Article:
Dec. 6 - A makeshift memorial is growing at the base of the Mandela statue outside the South African Embassy in D.C. Linda So reports.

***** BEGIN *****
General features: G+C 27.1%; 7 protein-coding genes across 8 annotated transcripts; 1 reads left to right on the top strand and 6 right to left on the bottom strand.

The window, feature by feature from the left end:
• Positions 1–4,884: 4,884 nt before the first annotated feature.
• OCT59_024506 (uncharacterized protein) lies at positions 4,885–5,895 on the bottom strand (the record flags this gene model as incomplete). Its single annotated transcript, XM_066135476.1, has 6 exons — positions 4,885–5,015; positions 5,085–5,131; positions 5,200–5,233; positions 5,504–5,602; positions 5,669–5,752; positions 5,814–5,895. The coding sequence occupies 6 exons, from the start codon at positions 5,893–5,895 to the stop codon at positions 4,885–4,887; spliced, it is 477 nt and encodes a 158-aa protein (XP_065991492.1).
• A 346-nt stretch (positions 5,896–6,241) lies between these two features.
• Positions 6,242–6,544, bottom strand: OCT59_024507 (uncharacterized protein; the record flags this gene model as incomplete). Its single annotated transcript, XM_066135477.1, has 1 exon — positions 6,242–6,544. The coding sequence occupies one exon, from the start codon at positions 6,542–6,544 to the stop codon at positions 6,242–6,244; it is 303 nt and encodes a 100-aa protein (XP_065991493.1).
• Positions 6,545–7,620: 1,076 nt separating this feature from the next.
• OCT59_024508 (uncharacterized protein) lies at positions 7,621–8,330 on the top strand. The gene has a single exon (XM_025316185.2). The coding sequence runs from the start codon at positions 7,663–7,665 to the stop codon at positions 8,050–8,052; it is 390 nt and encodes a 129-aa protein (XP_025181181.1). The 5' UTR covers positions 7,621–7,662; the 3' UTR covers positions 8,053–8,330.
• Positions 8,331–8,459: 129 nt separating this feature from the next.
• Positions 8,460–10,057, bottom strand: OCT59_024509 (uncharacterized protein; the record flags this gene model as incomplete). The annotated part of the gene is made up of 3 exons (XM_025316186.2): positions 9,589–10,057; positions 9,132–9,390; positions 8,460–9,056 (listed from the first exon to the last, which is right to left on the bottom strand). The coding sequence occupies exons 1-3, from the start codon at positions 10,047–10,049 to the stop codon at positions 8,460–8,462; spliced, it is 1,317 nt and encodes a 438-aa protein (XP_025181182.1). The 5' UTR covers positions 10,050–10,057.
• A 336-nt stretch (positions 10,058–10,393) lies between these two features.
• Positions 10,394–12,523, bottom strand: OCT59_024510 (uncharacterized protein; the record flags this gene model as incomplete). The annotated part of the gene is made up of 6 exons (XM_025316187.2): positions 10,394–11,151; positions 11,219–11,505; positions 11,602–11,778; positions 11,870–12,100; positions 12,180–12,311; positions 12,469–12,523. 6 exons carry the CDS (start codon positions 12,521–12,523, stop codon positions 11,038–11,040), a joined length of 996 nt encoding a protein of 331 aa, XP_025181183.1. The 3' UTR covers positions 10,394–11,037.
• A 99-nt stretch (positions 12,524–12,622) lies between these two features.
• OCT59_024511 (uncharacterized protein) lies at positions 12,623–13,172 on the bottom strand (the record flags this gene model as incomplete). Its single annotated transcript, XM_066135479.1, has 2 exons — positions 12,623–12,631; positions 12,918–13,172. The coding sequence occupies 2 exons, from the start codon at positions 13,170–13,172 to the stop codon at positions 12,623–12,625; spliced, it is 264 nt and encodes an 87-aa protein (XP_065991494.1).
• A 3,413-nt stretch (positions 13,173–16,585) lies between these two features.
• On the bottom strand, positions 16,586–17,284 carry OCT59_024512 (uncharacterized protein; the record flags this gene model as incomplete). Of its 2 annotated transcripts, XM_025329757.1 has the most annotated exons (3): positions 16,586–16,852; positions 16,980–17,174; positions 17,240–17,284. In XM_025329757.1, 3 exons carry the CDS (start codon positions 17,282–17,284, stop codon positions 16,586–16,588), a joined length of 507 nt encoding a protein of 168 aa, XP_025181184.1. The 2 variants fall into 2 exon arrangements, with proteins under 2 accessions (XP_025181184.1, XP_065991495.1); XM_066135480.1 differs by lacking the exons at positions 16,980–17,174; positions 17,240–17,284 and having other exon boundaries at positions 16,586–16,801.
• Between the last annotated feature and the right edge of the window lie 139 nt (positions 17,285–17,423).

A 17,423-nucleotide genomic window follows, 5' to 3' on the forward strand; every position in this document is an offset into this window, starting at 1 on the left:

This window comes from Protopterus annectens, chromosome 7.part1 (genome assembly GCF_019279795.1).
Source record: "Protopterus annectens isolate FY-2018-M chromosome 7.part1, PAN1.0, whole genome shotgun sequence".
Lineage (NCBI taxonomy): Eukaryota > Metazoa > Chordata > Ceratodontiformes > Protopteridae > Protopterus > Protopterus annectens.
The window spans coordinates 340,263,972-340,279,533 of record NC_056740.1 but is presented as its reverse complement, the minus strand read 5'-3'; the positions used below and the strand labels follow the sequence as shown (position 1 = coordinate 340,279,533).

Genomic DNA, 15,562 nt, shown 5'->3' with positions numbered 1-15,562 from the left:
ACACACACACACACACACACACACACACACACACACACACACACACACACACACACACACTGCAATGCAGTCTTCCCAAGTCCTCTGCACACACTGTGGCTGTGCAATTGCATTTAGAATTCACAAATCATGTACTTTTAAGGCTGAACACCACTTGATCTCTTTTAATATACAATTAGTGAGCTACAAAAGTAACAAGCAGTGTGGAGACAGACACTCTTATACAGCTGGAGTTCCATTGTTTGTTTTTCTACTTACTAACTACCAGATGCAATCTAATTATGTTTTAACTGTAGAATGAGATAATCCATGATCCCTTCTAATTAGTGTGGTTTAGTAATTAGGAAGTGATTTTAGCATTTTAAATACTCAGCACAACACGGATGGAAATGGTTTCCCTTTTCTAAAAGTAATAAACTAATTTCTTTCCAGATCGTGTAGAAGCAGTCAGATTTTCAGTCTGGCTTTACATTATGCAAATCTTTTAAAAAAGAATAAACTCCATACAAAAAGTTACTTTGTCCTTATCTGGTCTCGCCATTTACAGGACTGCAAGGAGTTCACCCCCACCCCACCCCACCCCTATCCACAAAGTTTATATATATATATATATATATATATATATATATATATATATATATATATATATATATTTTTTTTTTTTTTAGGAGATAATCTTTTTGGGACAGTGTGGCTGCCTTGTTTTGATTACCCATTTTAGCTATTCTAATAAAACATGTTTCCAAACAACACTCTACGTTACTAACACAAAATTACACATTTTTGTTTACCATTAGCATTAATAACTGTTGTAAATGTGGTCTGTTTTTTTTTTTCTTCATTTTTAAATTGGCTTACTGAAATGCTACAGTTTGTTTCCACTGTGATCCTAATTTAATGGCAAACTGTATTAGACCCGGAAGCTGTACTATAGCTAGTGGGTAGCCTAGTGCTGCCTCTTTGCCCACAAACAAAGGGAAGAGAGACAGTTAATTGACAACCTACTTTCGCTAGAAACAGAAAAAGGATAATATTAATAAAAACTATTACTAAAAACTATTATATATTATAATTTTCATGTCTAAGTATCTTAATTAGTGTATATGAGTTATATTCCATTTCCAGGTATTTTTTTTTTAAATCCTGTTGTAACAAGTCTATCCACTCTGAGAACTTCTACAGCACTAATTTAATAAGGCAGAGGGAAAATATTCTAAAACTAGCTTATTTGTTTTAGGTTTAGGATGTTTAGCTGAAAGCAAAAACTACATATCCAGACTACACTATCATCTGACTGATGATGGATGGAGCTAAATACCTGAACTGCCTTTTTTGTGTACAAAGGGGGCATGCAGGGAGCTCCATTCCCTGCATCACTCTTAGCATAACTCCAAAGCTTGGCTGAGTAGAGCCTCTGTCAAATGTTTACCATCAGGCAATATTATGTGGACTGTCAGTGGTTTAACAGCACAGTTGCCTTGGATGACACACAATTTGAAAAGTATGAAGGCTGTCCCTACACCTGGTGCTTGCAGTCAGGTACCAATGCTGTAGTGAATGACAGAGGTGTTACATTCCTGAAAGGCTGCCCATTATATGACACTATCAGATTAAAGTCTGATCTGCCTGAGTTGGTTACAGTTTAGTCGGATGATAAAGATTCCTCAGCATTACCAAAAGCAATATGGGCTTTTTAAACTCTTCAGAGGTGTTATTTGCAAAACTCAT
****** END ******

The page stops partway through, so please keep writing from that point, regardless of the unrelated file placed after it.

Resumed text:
Outside the South African Embassy in Washington, D.C., mourners came to pay tribute to the man who meant so much to them. SOUNDBITE: DEPUTY AMBASSADOR OF SOUTH AFRICA JOHNNY MOLOTO, SAYING: "Intellectually we tried to prepare ourselves, but emotionally it's going to take time to get over it." People came with flowers and placed them at the base of Mandela's statue. Some lit candles to honor the anti-apartheid leader. SOUNDBITE: EMBASSY VISITOR JAN SMART, SAYING: "I worked across the street at the New Zealand embassy during the apartheid protests in the 1980s here and saw how much that meant to Americans and how much he inspired people by sticking to his principles." Principles that broke down racial barriers through love and compassion. SOUNDBITE: EMBASSY VISITOR JAN SMART, SAYING: "The fact that he sat down with people from the opposite side of the fence who imprisoned him and tortured him and killed his people and we can't even talk across the aisle here, that's pretty sad, isn't it?" In the shadow of his statue, people took a moment to reflect on how Mandela's life changed theirs. SOUNDBITE EMBASSY VISITOR DIJON ANDERSON, SAYING: "For me it's freedom. For me it's a sense of, my boys can do a lot more things that they may not have had the opportunity to do." A legacy that will remain in the hearts and minds of generations touched by the former South African president.